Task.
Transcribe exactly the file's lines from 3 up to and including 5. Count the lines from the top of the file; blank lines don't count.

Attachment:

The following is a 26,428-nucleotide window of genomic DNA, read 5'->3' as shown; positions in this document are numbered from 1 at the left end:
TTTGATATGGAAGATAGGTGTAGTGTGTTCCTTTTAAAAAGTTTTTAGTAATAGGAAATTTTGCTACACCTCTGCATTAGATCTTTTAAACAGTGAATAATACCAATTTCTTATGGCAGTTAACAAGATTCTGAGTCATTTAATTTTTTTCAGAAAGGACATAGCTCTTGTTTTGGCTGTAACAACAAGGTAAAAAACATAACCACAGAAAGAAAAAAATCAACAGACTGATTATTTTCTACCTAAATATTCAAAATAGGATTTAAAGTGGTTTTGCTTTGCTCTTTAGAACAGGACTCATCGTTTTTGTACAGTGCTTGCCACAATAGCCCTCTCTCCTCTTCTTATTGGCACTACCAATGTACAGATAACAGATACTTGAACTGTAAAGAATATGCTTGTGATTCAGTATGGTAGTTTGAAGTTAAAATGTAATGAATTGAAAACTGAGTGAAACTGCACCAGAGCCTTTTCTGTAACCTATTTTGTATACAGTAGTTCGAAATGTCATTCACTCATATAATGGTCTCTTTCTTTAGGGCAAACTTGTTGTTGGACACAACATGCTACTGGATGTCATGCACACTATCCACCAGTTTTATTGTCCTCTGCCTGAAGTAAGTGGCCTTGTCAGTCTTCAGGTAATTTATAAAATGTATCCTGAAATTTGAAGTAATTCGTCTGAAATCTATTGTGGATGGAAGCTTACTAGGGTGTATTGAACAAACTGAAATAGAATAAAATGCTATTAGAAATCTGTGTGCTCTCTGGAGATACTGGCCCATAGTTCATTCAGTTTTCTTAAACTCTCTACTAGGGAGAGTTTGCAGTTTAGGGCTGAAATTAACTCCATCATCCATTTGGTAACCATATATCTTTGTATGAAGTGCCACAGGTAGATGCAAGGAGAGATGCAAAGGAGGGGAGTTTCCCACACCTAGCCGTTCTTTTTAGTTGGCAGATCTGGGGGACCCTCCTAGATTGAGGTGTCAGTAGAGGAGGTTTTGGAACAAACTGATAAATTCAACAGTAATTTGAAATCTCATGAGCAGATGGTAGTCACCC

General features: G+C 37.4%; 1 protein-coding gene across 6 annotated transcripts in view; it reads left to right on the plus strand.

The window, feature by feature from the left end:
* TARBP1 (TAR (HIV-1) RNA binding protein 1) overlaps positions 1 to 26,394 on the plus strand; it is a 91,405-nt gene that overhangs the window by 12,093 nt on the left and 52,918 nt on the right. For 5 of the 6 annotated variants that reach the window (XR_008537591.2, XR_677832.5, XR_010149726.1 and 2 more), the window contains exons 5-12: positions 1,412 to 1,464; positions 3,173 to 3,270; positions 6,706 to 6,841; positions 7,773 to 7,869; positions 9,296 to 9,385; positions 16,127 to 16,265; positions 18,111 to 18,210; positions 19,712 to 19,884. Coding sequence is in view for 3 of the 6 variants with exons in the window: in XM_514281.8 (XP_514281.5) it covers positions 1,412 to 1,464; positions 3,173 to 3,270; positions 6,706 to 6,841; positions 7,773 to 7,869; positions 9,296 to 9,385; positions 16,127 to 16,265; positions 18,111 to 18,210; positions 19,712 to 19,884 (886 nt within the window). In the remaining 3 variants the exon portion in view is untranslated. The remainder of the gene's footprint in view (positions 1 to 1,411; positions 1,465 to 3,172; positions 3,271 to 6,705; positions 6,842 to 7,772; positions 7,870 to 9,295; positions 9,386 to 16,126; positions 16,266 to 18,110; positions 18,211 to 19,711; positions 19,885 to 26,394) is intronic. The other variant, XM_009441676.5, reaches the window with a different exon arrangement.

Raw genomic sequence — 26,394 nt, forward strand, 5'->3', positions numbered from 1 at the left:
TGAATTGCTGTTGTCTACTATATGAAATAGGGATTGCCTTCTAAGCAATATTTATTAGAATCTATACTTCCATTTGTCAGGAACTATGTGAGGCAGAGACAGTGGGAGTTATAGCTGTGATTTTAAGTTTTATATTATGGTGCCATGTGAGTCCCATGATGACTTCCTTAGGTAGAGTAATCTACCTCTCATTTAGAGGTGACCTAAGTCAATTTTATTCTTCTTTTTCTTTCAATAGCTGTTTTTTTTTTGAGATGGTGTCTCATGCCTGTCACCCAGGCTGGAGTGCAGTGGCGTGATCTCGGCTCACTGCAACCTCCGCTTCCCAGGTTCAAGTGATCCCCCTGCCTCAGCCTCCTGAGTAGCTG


General features: G+C 37.4%; 1 protein-coding gene across 6 annotated transcripts in view; it reads left to right on the plus strand.

The window, feature by feature from the left end:
* TARBP1 (TAR (HIV-1) RNA binding protein 1) overlaps positions 1 to 26,394 on the plus strand; it is a 91,405-nt gene that overhangs the window by 12,093 nt on the left and 52,918 nt on the right. For 5 of the 6 annotated variants that reach the window (XR_008537591.2, XR_677832.5, XR_010149726.1 and 2 more), the window contains exons 5-12: positions 1,412 to 1,464; positions 3,173 to 3,270; positions 6,706 to 6,841; positions 7,773 to 7,869; positions 9,296 to 9,385; positions 16,127 to 16,265; positions 18,111 to 18,210; positions 19,712 to 19,884. Coding sequence is in view for 3 of the 6 variants with exons in the window: in XM_514281.8 (XP_514281.5) it covers positions 1,412 to 1,464; positions 3,173 to 3,270; positions 6,706 to 6,841; positions 7,773 to 7,869; positions 9,296 to 9,385; positions 16,127 to 16,265; positions 18,111 to 18,210; positions 19,712 to 19,884 (886 nt within the window). In the remaining 3 variants the exon portion in view is untranslated. The remainder of the gene's footprint in view (positions 1 to 1,411; positions 1,465 to 3,172; positions 3,271 to 6,705; positions 6,842 to 7,772; positions 7,870 to 9,295; positions 9,386 to 16,126; positions 16,266 to 18,110; positions 18,211 to 19,711; positions 19,885 to 26,394) is intronic. The other variant, XM_009441676.5, reaches the window with a different exon arrangement.